THERE WAS ONCE a king or rajah named Vicram Maharajah, and he had a vizier or prime minister named Butti. Both Vicram Maharajah and Butti were left orphans when very young, and ever since their parents' deaths they had lived together, were educated together and loved each other tenderly - like brothers.
Both were good and kind - no poor man coming to the rajah was ever known to have been sent away disappointed, for it was his delight to give food and clothes to those in need. Indeed, Vicram Maharajah was the spur of every noble work. Still, there were times when the king was too apt to let his imagination run away with his reason, and at those times the vizier, by offering careful judgment and discretion, provided the curb to every rash or impractical impulse. Under their united rule, the kingdom greatly prospered.
In a country far away from Vicram Maharajah's there lived a little Queen called Anar Ranee (the Pomegranate Queen). Her parents reigned over the Pomegranate country, and for her they had made a beautiful garden. In the middle of the garden was a lovely pomegranate tree that bore three large pomegranates. Each one opened in the center and inside was a little bed. In one of them Anar Ranee used to sleep, and in the pomegranates on either side, slept two of her maids.
Early each morning the pomegranate tree would gently bend its branches to the ground, the fruit would open, and Anar Ranee and her attendants would creep out to play under the shadow of the cool tree until evening. And each night the tree again bent down to allow them to climb into their tiny, snug bedrooms.
Many princes wished to marry Anar Ranee for she was said to be the fairest lady on earth - her hair was as black as a raven's wing, her eyes like the eyes of a gazelle, her teeth two rows of exquisite pearls, and her cheeks the color of the rosy pomegranate. But her father and mother had caused her garden to be hedged around with seven hedges made of bayonets so that none could go in or out, and they had published a decree that none could marry her but he who could enter the garden and gain entry to the three pomegranates, in which she and her two maids slept. To do this, kings, princes, and nobles innumerable had striven, but striven in vain.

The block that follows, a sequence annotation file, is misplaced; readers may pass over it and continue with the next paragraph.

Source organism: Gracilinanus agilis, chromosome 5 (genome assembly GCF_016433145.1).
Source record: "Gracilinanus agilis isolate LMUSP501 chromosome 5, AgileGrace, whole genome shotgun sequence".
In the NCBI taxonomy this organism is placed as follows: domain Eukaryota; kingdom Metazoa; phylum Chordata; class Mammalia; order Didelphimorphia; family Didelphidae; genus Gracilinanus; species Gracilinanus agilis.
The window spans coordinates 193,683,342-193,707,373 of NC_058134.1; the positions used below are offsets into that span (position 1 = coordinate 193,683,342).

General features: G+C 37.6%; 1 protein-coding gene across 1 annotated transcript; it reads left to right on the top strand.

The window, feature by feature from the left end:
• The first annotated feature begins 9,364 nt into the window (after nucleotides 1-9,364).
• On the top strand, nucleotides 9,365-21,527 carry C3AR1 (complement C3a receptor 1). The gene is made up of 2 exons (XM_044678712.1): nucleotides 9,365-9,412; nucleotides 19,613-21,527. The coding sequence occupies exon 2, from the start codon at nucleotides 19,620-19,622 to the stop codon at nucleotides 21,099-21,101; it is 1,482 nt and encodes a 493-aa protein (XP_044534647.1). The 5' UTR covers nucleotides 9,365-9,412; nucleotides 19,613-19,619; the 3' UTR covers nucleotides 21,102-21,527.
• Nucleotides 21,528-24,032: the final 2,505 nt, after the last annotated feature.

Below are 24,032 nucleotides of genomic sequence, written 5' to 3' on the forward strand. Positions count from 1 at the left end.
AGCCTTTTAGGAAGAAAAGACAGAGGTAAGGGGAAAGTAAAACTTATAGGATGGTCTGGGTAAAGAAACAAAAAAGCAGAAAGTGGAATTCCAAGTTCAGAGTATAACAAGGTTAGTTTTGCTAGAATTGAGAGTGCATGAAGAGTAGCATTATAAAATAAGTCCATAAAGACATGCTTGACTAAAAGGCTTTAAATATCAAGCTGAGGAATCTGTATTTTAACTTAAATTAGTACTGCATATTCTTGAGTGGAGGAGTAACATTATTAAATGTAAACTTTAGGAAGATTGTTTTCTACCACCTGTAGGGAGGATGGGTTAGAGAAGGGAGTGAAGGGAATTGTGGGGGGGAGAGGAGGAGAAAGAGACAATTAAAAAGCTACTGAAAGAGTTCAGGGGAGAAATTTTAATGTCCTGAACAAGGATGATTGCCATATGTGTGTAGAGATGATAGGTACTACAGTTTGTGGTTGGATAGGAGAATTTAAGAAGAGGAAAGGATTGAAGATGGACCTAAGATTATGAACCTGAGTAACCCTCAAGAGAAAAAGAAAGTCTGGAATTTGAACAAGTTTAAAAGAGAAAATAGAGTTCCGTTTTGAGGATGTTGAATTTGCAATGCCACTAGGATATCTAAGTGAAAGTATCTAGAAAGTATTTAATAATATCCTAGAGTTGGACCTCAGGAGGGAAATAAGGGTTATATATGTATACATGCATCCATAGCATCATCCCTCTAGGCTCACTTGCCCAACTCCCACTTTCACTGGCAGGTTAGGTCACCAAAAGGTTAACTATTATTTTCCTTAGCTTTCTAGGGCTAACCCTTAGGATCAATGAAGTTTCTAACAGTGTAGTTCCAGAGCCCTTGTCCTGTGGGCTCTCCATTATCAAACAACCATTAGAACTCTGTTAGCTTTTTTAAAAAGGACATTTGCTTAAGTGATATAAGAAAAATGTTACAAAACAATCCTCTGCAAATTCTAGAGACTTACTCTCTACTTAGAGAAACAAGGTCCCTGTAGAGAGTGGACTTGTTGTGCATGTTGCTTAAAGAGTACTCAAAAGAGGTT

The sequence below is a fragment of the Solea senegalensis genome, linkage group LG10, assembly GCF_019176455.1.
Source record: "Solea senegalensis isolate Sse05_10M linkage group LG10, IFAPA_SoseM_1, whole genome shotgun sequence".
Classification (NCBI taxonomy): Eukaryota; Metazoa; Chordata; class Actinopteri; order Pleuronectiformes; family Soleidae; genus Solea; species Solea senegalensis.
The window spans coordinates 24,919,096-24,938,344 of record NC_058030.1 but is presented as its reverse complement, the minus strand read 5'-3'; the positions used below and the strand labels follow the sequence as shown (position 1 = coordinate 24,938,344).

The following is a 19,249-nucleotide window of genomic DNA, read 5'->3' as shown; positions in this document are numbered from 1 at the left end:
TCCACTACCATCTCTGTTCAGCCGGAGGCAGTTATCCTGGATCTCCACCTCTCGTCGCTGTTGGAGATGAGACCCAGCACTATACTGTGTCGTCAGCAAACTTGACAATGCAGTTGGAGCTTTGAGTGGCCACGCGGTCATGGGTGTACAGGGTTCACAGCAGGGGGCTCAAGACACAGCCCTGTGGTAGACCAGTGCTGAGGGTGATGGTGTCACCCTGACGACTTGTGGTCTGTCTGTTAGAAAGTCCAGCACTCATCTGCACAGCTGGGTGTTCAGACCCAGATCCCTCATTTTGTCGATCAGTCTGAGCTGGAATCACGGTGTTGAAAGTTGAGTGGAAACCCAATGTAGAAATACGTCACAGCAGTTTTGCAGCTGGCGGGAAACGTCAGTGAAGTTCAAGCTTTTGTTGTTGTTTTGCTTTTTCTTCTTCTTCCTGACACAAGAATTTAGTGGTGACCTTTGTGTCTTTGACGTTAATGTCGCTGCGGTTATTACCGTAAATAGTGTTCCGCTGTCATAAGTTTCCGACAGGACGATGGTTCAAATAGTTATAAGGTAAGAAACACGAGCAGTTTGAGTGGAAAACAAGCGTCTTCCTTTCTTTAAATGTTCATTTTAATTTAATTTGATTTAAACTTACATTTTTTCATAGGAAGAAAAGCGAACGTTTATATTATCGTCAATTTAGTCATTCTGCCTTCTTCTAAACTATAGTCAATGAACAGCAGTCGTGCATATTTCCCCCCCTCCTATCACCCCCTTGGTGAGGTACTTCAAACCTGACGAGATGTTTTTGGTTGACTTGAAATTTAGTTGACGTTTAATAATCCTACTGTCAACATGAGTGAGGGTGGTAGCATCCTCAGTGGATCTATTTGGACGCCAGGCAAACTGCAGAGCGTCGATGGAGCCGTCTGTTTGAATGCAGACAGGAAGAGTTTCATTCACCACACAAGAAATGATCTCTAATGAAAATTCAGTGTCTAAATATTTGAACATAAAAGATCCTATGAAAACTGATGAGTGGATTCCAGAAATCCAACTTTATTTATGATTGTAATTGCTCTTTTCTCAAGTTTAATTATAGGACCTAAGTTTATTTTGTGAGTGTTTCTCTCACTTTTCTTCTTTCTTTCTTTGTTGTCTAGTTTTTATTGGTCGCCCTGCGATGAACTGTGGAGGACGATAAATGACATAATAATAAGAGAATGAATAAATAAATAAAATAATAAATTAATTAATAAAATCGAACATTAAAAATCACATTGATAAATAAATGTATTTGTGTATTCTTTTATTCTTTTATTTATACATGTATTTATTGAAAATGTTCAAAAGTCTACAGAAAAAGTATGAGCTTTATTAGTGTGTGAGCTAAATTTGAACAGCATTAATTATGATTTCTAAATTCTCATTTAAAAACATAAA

Some never got past the first sharp hedge of bayonets; others, more fortunate, surmounted the second hedge, the third, or the fourth, or fifth, or even the sixth, but there they perished miserably, being unable to climb the seventh. None had ever succeeded in entering the garden.
Now in the palace of Vicram Maharajah there lived an old wizard, as powerful as he was wise, who much loved the king and his vizier. One day he said to Vicram Maharajah, "Sire, I have given you much wisdom in our years together. Now as a parting gift, since I can tell my days are coming to an end, ask of me what you will and it shall be yours - riches, power, beauty, long life, health, happiness - choose what you will have."
Now it happened that near the palace there lived the son of a carpenter who was very cunning. For a long time he had been coming to where the wizard taught the Maharajah and hid close behind so he could overhear all their conversations and become very wise himself. No sooner, therefore, did he hear the wizard's offer to Vicram Maharajah, than he determined to return again when the king did, and find out the secret of the promised gift, whatever it may be.
When Vicram Maharajah returned to the palace, he consulted his vizier and friend Butti as to what he should ask for. "I have more than enough riches," he said, "and as king, I have enough power. For the rest of it I'd just as soon take my chances with other men, which makes me at a loss to know what to choose."
Butti said, "Is there any supernatural power you desire at all? If so, ask for that."
"As a matter of fact," replied the Maharajah, "it has always been a great desire of mine to have the power to leave my body and translate my soul and sense into some other body, either of man or animal. I would rather be able to do that than anything else."
"Then," said the vizier, "ask the wizard to give you the power."
Next morning Vicram Maharajah went to have his final interview with the wizard. And the carpenter's son went, too, in order to overhear it.
The wizard said to the rajah, "Vicram, what gift do you choose?"
"Oh wizard," answered the king, "Already I have plenty of wealth and power from being rajah. And of long life, health, and happiness, I would rather take my chances with other men. But there is a power which I desire above all else."
"Name it, oh good son of a good father," said the wizard.
"Most wise wizard," replied Vicram Maharajah, "give me the power to leave my own body when I want, and translate my soul and sense and thinking powers into any other body that I choose, either of man, bird, or beast - whether for a day, or a year, or for twelve years, or as long as I like; grant also that however long the term of my absence, my body may not decay, but that when I please to return to it again, I may find it still as fresh as when I left it."